Tip 3: Set both modeler and layout to expert mode when popups get annoying. Especially when welding you will get pop-ups saying yup it's welded. after a while this gets annoying so set it to expert mode will make the message come up in the tool tip area in red text (same area shows you info about any tool your mouse is over) under "O" in both modeler and layout



Everyone else post those tips that saved your ass. These are all the ones that as a lightwave noob I wish I knew.

These are newteks basic interface tutorials, on far left, use them to get familiar with the interface. The next link to MGFX I prefer over these since it also goes into the short cuts. When doing any of these tutorials I suggest having Lightwave open and trying what they show.
LW Tutorials (http://www.newtek.com/products/lightwave/tutorials/index.html)

MGFX beginners lightwave tutorial. just been updated to lw 7.5
Beginners Lightwave tutorial (http://forum.mgfx.net/viewforum.php?f=3&sid=b15b5b34541a751c1b31e1d333c362c0)

This tutorial really taught me how you use spline patches, bandsaw and doing mechanical modeling
99 mustang on lwg3d.org (http://www.lwg3d.com/forums/showthread.php?t=14554)

This is a fun tutorial site with various starships and such. good for getting familiar with basic modeling and tool use.
Better Space tutorials (http://www.ap3d.com/betterspace/)

Basic tips and a great place to see lots of little notes on tools and functions for lightwave
Suture's tutorials (http://www.suture.net/tutorials/modeling/)

I can't find the others I wwas looking for but these should get you familiar with teh tools. Even if you don't finish the tutorials you can at least learn the basics.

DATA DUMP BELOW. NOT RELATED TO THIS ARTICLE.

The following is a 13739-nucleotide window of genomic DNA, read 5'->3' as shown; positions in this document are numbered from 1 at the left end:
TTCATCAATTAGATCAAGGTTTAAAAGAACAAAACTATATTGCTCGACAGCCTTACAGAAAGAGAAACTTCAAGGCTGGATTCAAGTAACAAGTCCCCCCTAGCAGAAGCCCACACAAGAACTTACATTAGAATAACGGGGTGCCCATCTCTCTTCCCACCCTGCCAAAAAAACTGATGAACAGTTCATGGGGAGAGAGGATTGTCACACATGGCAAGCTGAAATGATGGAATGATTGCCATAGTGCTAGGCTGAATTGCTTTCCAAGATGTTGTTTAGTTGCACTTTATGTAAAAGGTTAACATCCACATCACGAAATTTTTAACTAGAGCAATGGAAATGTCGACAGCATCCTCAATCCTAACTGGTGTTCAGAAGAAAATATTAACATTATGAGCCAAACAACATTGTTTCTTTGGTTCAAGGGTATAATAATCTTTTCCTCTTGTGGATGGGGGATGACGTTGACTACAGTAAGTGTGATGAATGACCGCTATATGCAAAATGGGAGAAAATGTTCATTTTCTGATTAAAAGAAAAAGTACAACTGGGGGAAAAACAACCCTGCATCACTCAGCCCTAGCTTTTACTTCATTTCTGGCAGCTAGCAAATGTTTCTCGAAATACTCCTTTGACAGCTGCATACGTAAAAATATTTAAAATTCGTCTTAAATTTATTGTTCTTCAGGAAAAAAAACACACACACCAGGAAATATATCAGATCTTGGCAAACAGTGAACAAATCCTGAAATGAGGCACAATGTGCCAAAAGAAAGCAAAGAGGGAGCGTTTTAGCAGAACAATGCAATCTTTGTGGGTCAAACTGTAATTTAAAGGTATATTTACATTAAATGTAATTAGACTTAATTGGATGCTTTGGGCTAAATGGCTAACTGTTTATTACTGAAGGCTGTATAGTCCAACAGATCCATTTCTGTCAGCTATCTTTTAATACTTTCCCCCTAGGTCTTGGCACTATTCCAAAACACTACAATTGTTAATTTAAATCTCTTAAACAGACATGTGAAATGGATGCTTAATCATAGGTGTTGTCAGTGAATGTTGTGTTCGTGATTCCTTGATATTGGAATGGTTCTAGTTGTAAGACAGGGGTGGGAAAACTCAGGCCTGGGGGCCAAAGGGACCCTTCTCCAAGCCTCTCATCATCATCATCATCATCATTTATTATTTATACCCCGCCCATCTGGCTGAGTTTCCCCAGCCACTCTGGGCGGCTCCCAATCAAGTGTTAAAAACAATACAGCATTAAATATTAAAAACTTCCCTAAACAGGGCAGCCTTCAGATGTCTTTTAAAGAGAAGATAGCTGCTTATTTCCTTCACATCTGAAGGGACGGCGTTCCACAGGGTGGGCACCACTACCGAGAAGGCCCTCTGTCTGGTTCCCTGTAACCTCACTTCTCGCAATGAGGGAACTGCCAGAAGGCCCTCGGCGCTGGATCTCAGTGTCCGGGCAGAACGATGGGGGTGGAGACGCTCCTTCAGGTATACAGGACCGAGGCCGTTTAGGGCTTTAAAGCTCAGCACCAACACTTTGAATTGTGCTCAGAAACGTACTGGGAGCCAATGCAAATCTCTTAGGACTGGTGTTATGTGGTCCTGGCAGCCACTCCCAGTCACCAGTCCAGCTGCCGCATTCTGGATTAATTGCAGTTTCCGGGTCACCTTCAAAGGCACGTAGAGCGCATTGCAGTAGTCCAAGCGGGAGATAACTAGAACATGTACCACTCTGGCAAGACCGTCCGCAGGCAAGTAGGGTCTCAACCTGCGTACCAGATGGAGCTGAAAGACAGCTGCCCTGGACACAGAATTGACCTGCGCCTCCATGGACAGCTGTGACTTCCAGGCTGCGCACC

kaiten
04-07-2004, 09:49 PM
Dan Ablans Signature courseware was a great help for me. Check out www.3dgarage.com (http://www.3dgarage.com ) its worth it.

Good Luck :D

Jaspar
04-07-2004, 09:55 PM
Originally posted by skritter
Man what is so wrong with the head modelling tut. That was one of the best. Got me up and running with organic modelling.
I just love this method of modelling.

Nothing wrong with the method, I like alot of the techniques described, but I found it a bit tortuous to follow. That kind of modelling is best to learn from videos, carefully following the text in that tutorial became quite tedious for me (I never finished it, and am now happily using Splinegods modelling tuts).

On a side note, I really wish I had had FPrime when I first started using LW, accurate previews when your not sure how something will look rendered is a god-send.

MellowFellon
04-07-2004, 10:14 PM
Great Tips!
I got my copy today! YeHaw!
Ride the LightWave:buttrock:

Burton
04-07-2004, 11:57 PM
HEY! Wow, thanks for all the great replys. You have pointed me towards some great places to check out. HA!! I guess I'll have to start out learning to making a "pen" instead of the "InterGlactic Warp Drive powered Battle Cruiser"(With a cool Nebula cloud in the back ground) I wanted to make as soon as I put it on my computer-HA!. Anyway, why did I choose Lightwave? Well I first heard about it having been used for "B5" of which Im a big fan. The price compared to to Maya was also a reason. I downloaded a copy of the trial Maya and did not see any huge differances between the two to justify the price.And Lightwave has a great reputation, lots of support, Web sites with great people like here ;).

Claymation
04-08-2004, 01:51 AM
welcome aboard,
You can always post questions as you get further in and one of us will try to help you get up to speed as fast as you can absorb the information. Plus you have people like Splinegod who will pop in to answer questions and he knows everything in Lightwave.

gerardo
04-08-2004, 07:45 AM
Yes is this way, also consider the courses of Larry Shultz (Splinegod), these cover many aspects of LW and he are always around the Forums offering support and experience; his website has several free tutorials too:

http://www.3dtrainingonline.com/